Apart from robot-assisted therapy, service robots are another alternative for inpatient and hospital settings. While they are not directly involved in the therapy process, they perform tasks such as transporting or moving patients or helping them to go to the bathroom. In doing so, they eliminate time-consuming and often physically strenuous routine manual tasks for human employees.
Supplement versus replacement
In end-effector-based robotics, only the last link in the movement chain is guided, for example the wrist. The patient must move the rest of his arm completely independently. This trains coordination right from the start.
Having said that, a service robot will never fully replace a human caregiver and a robot-assisted device will never be a substitute for a physical therapist - and they are actually not meant to be. The idea is not to eliminate, but to complement and assist healthcare staff. The robots are merely used for time-consuming, tedious and strenuous tasks. Less physical work for medical staff frees up their time to enhance decision-making in the clinical workflow, to provide counseling and to motivate patients. Robots are unable to match what human beings can achieve. Most robotic systems specialize in performing one task and humans use them for purposes that benefit them. "Robots are a powerful tool for physical therapists. The robot doesn't replace a staff member, but the staff member utilizes the robot to speed up the patient's rehabilitation process and recovery," Klein describes the role and function of the robot. It allows patients to be treated at a higher training intensity, while the cost stays the same. This also has a positive impact on therapeutic success. Studies have shown that robot-assisted devices tend to help patients improve and recover walking skills following a stroke faster than the exclusive use of conventional measures.
Robots are versatile in the medical field – in rehabilitation as well as in surgery or for ultrasound.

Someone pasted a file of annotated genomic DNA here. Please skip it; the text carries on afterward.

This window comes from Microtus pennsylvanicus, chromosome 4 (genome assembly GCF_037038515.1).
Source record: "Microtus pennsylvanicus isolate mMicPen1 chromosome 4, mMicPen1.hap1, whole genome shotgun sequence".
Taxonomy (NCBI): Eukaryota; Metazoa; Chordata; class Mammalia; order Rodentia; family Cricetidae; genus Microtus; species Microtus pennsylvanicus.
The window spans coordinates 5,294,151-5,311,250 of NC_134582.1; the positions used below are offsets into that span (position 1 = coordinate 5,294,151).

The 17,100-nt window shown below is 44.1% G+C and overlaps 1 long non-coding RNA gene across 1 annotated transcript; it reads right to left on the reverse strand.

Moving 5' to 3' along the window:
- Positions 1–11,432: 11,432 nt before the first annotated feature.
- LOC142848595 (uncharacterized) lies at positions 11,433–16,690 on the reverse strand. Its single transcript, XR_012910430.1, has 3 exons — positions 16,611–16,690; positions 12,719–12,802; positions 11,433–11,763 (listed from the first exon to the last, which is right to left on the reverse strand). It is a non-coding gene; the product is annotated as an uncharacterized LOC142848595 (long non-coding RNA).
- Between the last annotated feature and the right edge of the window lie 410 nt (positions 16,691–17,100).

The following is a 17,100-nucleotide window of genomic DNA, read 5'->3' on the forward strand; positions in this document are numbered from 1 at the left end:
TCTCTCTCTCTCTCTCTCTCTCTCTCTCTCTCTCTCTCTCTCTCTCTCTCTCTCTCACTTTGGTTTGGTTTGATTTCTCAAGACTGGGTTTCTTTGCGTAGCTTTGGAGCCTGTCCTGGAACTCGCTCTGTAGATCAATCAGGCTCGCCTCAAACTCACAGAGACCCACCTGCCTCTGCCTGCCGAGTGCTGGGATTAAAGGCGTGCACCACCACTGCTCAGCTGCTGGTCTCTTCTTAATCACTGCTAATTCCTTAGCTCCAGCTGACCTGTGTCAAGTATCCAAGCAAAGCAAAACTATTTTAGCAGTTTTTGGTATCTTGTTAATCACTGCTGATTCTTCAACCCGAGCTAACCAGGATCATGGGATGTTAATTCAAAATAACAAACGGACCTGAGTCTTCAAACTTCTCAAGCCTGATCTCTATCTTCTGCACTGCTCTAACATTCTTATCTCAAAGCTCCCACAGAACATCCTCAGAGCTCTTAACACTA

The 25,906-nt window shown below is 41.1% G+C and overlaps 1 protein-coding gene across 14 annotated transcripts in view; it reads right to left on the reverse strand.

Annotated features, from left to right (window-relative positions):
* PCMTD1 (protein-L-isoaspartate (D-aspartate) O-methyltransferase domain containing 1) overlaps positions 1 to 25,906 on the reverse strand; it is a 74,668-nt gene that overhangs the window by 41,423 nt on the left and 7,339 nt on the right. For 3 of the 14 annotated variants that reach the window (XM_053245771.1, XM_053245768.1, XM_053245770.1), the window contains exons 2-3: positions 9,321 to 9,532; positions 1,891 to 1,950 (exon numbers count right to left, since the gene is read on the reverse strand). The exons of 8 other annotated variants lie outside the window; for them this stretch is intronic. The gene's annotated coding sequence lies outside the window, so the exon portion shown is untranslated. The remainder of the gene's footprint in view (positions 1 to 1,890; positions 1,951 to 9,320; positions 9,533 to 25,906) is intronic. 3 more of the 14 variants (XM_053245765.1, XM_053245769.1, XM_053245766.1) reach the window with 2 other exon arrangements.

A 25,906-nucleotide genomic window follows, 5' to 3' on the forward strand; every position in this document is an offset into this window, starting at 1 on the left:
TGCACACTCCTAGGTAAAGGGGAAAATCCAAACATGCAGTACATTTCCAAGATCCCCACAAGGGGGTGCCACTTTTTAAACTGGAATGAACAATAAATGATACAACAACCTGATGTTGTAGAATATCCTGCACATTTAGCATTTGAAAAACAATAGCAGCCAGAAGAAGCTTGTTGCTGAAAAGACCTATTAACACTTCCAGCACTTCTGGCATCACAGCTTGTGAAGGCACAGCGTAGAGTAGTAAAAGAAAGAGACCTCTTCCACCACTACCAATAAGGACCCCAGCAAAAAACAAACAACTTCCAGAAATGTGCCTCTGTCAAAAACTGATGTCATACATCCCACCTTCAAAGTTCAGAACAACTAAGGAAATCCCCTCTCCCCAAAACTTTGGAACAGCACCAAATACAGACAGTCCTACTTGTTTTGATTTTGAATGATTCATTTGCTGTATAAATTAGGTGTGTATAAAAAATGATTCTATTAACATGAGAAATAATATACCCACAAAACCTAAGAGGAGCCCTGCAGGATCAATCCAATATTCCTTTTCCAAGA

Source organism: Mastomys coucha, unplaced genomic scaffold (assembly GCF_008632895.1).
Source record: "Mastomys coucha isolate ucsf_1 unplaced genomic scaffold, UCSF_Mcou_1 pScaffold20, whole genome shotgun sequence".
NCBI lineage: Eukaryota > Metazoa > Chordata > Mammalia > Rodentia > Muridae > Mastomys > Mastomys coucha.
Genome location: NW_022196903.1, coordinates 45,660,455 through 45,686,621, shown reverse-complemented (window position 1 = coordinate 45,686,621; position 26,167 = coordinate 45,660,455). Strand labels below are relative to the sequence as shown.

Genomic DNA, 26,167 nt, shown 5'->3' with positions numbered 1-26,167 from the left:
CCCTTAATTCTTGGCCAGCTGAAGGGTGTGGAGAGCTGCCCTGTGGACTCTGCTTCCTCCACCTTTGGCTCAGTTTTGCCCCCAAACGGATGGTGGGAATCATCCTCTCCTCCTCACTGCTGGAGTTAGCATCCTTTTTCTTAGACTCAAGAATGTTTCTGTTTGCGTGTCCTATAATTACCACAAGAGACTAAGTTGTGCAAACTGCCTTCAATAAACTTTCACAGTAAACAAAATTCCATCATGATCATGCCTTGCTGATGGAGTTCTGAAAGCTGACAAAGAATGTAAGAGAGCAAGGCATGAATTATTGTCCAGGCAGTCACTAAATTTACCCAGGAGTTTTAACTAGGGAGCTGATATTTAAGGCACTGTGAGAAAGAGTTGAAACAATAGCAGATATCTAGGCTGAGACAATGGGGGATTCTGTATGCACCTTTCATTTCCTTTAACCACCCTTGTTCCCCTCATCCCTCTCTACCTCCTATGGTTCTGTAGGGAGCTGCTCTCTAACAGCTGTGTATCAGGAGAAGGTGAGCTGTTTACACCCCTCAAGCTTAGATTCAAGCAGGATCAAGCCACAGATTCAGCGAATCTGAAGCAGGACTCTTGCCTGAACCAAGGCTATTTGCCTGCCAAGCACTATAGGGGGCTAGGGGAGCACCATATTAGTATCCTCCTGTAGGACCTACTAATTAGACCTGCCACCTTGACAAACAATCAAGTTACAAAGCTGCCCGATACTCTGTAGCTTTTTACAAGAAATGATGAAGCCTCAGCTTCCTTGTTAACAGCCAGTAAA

The KUKA Company is a leader in the field of medical robotics. The company collaborates with renowned manufacturers such as Siemens, Accuray or Advanced Osteotomy Tools, as well as project and study partners from the research sector, offering them key technologies to implement their endeavors. The RoSylerNT project of the German Sport University Cologne uses an interactive robotic training system by KUKA for strength training in physical therapy. The integrated sensor technology records movement data and detects stress and strain. Aside from relieving staff, data collection is one of the key advantages of robot-assisted therapy. Therapists obtain information on how much energy a patient expends performing a physical activity, allowing them to adapt and personalize the therapy to meet the patient’s needs.
More topic-related exciting news from the editors of MEDICA-tradefair.com:
Robotic assisted therapy systems should always be used under the supervision of a competent therapist. The human being is supplemented by the robot, not replaced.
It is essential that therapists monitor the exercises and ensure that they are done correctly. A robot is not (yet) able to do this on its own. Michael Klein also believes that robots are unable to fully replace human beings. "We will always need human beings – and in our case therapists – with the respective knowledge and skills to use the robots." This skill and knowledge will continue to be the foundation for successful and effective therapy, but it must also include technical proficiency. That's why it is crucial to make robots and other digital technologies an integral part of education and training. Digitization will increasingly lead to major changes in the physical therapy profession – shifting away from physical work and moving towards guidance, motivation, and coaching of patients.
The article was written by Elena Blume and translated from German by Elena O'Meara. MEDICA-tradefair.com